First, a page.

Mid-to-late Holocene temperature evolution and atmospheric dynamics over Europe in regional model simulations
The improvement in resolution of climate models has always been mentioned as one of the most important factors when investigating past climatic conditions, especially in order to evaluate and compare the results against proxy data. Despite this, only a few studies have tried to directly estimate the possible advantages of highly resolved simulations for the study of past climate change.
Motivated by such considerations, in this paper we present a set of high-resolution simulations for different time slices of the mid-to-late Holocene performed over Europe using the state-of-the-art regional climate model COSMO-CLM.
After proposing and testing a model configuration suitable for paleoclimate applications, the aforementioned mid-to-late Holocene simulations are compared against a new pollen-based climate reconstruction data set, covering almost all of Europe, with two main objectives: testing the advantages of high-resolution simulations for paleoclimatic applications, and investigating the response of temperature to variations in the seasonal cycle of insolation during the mid-to-late Holocene. With the aim of giving physically plausible interpretations of the mismatches between model and reconstructions, possible uncertainties of the pollen-based reconstructions are taken into consideration.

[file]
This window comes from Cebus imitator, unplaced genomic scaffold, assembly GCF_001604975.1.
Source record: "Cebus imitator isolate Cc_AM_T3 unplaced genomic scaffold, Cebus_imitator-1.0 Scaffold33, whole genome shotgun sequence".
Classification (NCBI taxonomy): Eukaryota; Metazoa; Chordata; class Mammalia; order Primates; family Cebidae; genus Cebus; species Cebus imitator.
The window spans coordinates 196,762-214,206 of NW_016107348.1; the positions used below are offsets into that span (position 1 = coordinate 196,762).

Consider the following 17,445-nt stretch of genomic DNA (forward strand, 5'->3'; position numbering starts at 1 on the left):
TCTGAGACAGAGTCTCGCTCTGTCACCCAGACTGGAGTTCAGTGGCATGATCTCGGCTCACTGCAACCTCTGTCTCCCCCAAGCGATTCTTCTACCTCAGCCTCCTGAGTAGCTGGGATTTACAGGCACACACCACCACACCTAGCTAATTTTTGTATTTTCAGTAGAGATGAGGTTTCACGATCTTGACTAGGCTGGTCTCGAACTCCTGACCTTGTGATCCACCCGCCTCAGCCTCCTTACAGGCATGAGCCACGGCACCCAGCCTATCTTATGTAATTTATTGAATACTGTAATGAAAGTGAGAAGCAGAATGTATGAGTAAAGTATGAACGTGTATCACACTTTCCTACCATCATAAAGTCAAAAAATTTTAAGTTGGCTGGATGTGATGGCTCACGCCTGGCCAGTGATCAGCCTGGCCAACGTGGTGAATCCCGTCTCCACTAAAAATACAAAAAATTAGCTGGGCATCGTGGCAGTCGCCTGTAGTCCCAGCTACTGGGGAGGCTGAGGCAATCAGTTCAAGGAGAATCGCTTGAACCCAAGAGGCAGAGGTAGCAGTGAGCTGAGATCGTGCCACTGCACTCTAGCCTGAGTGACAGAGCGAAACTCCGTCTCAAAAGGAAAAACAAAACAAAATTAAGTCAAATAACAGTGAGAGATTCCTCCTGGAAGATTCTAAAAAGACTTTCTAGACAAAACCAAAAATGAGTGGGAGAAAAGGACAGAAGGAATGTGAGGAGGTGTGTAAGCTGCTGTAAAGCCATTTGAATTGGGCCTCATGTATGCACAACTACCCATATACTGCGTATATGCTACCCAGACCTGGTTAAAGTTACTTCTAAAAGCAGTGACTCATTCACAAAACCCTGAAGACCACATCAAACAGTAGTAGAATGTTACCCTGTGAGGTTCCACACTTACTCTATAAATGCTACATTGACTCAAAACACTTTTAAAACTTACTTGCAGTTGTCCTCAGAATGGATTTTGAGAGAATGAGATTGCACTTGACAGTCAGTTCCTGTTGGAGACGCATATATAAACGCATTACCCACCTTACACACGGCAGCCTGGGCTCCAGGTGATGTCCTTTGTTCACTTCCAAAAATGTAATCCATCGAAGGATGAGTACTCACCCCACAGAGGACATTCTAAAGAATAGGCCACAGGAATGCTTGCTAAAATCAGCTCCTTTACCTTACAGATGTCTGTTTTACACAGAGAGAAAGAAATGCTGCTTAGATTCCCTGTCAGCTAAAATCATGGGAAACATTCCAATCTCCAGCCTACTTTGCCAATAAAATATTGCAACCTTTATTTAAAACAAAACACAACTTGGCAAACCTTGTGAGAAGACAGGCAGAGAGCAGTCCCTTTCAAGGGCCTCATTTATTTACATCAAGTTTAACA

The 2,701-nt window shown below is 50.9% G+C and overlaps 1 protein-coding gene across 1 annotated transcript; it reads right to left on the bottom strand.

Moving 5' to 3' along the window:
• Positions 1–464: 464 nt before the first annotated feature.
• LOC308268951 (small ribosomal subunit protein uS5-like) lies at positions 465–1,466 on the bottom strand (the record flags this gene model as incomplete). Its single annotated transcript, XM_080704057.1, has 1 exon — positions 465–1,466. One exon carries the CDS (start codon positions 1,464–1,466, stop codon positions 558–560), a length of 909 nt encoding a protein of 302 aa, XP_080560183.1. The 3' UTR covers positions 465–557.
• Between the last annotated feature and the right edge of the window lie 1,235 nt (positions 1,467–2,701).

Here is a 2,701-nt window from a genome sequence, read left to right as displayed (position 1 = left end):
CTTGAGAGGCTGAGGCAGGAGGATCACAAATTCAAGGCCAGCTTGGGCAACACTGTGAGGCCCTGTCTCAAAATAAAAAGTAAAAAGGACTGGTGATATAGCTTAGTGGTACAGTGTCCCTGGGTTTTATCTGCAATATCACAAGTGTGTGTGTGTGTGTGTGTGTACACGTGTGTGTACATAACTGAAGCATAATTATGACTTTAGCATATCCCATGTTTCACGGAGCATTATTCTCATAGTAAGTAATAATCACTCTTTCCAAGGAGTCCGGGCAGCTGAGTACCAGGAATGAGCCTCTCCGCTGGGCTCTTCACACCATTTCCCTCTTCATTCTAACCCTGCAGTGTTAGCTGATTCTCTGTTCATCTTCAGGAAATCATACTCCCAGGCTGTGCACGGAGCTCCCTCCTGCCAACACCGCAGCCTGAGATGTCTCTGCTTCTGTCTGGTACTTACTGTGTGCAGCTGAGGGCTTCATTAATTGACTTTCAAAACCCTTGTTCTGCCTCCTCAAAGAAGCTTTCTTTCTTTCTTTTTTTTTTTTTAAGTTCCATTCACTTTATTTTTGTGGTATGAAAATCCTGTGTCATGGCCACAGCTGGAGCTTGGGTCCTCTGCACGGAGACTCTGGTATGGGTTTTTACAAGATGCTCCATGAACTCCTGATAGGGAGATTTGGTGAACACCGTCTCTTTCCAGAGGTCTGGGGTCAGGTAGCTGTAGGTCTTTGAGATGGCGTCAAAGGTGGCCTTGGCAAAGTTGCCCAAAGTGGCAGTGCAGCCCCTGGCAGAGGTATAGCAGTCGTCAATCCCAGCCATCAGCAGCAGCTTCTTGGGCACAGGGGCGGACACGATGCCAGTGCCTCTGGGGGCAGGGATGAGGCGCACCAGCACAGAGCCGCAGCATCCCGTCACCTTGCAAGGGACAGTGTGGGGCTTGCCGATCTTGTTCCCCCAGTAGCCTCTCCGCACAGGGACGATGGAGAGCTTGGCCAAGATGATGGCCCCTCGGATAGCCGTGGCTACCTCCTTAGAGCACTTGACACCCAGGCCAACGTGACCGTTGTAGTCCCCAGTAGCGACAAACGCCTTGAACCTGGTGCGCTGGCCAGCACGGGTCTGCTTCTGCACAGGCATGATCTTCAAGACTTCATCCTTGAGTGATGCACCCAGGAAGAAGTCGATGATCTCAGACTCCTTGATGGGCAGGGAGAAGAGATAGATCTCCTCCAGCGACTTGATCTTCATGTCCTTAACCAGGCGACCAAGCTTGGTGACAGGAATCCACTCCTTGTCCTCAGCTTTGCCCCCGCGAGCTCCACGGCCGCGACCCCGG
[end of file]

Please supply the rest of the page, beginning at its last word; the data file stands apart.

Focusing our analysis on near-surface temperature, we can demonstrate that concrete advantages arise in the use of highly resolved data for the comparison against proxy-reconstructions and the investigation of past climate change.
Additionally, our results reinforce previous findings showing that summertime temperatures during the mid-to-late Holocene were driven mainly by changes in insolation and that the model is too sensitive to such changes over Southern Europe, resulting in drier and warmer conditions. However, in winter, the model does not correctly reproduce the same amplitude of changes evident in the reconstructions, even if it captures the main pattern of the pollen data set over most of the domain for the time periods under investigation. Through the analysis of variations in atmospheric circulation we suggest that, even though the wintertime discrepancies between the two data sets in some areas are most likely due to high pollen uncertainties, in general the model seems to underestimate the changes in the amplitude of the North Atlantic Oscillation, overestimating the contribution of secondary modes of variability.